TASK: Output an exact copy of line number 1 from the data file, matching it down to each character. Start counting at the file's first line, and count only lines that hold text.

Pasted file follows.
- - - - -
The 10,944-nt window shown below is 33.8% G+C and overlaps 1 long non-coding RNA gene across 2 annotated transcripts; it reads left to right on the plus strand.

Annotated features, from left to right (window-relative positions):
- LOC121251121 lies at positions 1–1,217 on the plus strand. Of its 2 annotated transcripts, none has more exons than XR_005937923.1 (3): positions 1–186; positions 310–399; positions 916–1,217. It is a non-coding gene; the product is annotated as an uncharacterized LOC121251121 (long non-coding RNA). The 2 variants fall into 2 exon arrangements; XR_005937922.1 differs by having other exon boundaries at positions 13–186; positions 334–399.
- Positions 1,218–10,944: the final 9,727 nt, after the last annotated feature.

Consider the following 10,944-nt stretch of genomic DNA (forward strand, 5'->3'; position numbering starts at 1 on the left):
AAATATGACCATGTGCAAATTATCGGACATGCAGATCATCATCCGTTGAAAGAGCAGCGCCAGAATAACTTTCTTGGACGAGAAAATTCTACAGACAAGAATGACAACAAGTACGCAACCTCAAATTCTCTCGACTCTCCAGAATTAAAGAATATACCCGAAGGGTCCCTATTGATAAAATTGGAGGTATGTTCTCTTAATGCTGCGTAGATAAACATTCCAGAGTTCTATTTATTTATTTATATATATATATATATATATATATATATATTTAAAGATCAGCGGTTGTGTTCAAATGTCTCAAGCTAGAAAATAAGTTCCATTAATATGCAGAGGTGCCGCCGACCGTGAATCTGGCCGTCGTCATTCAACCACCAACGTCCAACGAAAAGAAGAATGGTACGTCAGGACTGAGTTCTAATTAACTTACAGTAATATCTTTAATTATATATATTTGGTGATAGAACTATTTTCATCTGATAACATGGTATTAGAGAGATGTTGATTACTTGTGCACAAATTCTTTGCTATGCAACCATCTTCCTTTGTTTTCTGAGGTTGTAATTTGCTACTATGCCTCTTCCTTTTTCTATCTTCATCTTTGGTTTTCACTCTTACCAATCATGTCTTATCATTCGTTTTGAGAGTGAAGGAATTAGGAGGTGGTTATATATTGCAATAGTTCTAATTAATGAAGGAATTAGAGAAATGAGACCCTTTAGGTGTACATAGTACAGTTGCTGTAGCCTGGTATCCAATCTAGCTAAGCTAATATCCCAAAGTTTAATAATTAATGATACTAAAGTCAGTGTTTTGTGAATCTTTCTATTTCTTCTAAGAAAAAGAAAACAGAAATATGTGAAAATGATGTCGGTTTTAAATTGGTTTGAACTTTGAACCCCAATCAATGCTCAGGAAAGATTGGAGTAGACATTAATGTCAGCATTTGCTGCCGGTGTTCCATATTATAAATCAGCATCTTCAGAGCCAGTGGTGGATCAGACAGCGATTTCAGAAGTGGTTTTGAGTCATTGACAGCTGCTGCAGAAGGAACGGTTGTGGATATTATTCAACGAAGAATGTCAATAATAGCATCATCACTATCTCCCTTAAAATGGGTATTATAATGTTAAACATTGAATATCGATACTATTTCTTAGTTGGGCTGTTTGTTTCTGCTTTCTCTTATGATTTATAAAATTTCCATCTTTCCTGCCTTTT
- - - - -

The 10,944-nt window shown below is 33.8% G+C and overlaps 1 long non-coding RNA gene across 2 annotated transcripts; it reads left to right on the plus strand.